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NC Confederate statue that prompted protests can remain on public grounds, judge rules

Gaston County Confederate Soldiers Monument, Gastonia (UNC University Library/Released)

A Confederate statue that prompted peaceful protests in recent years can remain outside the Gaston County Courthouse, a judge ruled Friday.

The statue of a soldier holding a rifle is an “object of remembrance” as defined in N.C. Gen. Statute 100-2.1, Judge Robert Ervin ruled in Gaston County Superior Court.

As such, Ervin found, the law protects the statue from being removed.

The state statute is titled “Protection of monuments, memorials, and works of art.”

“The County’s failure to remove the object of remembrance to date does not constitute a violation of the Constitution of North Carolina as contended by the plaintiffs,” Ervin concluded.

The Gaston County NAACP chapter had sued the county to remove the statue.

In court documents, chapter president Chris Thomason described the Confederate monument as an “offensive relic” representing “bigoted beliefs.”

“It shows that racism is alive and well in Gaston County and tells Black residents that if we step too far out of line, life can quickly return to how it used to be before the Civil War and during the Jim Crow Era,” Thomason, a plaintiff in the case, said in court records.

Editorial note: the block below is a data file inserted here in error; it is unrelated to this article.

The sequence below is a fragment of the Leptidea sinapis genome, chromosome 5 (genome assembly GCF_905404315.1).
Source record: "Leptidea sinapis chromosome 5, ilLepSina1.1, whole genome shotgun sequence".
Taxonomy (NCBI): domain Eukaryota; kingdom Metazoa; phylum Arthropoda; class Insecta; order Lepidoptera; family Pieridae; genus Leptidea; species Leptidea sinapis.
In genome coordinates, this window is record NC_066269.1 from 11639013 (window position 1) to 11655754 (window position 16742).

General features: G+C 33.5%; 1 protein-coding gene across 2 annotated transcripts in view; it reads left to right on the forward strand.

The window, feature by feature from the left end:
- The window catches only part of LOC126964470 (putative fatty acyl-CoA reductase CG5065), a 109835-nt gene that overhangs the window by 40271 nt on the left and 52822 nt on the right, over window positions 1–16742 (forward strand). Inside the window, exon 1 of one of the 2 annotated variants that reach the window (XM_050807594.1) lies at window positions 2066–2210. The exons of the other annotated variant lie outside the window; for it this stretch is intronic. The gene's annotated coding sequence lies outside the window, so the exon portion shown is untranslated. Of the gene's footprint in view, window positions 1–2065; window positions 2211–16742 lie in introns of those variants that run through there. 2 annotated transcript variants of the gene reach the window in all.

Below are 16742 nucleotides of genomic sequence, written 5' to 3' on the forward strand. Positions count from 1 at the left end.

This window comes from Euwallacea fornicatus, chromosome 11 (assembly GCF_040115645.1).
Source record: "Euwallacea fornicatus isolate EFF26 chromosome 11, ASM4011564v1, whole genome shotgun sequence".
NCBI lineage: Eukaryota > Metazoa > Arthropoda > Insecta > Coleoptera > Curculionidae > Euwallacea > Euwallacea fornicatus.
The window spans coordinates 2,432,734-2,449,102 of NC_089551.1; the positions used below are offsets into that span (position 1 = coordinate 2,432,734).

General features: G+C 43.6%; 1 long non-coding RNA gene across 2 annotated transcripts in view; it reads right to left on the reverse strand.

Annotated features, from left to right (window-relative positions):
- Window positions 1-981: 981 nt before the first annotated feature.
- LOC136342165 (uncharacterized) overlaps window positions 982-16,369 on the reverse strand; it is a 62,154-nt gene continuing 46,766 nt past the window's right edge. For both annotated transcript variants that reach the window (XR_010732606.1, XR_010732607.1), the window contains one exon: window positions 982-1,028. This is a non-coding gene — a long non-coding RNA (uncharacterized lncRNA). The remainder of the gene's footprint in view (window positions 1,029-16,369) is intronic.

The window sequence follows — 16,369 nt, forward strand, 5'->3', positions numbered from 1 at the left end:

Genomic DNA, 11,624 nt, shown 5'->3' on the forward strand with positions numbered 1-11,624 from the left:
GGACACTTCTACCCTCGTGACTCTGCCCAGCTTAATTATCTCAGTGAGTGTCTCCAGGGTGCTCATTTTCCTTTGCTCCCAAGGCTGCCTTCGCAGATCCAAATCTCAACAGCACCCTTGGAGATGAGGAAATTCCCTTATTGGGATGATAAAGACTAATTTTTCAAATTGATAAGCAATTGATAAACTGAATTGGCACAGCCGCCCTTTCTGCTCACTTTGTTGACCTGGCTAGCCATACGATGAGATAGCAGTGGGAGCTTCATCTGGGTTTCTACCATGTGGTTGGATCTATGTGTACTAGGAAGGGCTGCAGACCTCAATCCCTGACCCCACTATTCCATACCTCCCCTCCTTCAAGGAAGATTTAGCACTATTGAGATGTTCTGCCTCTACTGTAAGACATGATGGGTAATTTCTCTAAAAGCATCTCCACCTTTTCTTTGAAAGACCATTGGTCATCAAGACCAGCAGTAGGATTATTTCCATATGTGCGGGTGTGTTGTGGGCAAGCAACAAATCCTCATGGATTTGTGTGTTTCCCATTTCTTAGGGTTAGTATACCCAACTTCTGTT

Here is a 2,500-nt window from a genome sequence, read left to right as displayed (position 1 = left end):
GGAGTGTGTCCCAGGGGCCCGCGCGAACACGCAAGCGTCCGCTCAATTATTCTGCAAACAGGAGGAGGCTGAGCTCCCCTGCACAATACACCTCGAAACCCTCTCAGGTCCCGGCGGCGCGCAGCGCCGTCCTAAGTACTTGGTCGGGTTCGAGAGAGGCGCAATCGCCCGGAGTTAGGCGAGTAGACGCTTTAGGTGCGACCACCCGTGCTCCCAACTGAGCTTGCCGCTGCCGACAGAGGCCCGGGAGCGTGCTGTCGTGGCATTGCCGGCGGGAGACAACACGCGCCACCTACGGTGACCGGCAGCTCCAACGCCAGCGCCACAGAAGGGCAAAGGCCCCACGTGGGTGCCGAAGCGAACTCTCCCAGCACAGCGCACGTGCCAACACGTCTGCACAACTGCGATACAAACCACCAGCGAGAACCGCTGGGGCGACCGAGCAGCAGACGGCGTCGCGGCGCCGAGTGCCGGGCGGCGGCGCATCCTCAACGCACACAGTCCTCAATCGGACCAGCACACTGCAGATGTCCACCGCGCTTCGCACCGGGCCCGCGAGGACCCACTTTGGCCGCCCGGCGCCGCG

The unnamed granite soldier stands 30 feet tall and looks out at a street renamed several years ago for Martin Luther King Jr.

The statue was dedicated in 1912, according to the UNC Library.

Guy Flemming, another plaintiff in the case, called the monument “a symbol of intimidation, oppression and injustice,” according to court documents.

“It idolizes criminals and traitors and shows that white supremacy still exists in Gaston County,” Flemming said.

He is a member of the Gaston County chapter of the National Association for Black Veterans.

The judge’s ruling will likely be appealed, Flemming told The Charlotte Observer on Saturday.

Flemming said he served 23 years in the U.S. Army, including in Japan, Germany, Belgium and Italy.

“I had to defend U.S. policy when I was stationed In Germany, listening to people say the U.S. is the only country that glorifies traitors,” referring to Confederate statues on public grounds, he said.

He said he gave the standard military reply of, “That’s a good question, I’ll get back to you,” but it inspired him to research such statues and their intent.

He hadn’t known the answers back then in the 1970s, having been “a Kansas country boy” far removed from the issue, he said.

He said he likewise needs to read over the judge’s ruling in depth.

Gaston County commissioners voted in 2020 to transfer the statue to the Gaston County chapter of the Sons of Confederate Veterans, the Observer reported at the time. The chapter declined to take the statue.

The commissioners then voted not to proceed with the transfer, and the county-owned monument has since remained on the grounds.


© 2024 The Charlotte Observer

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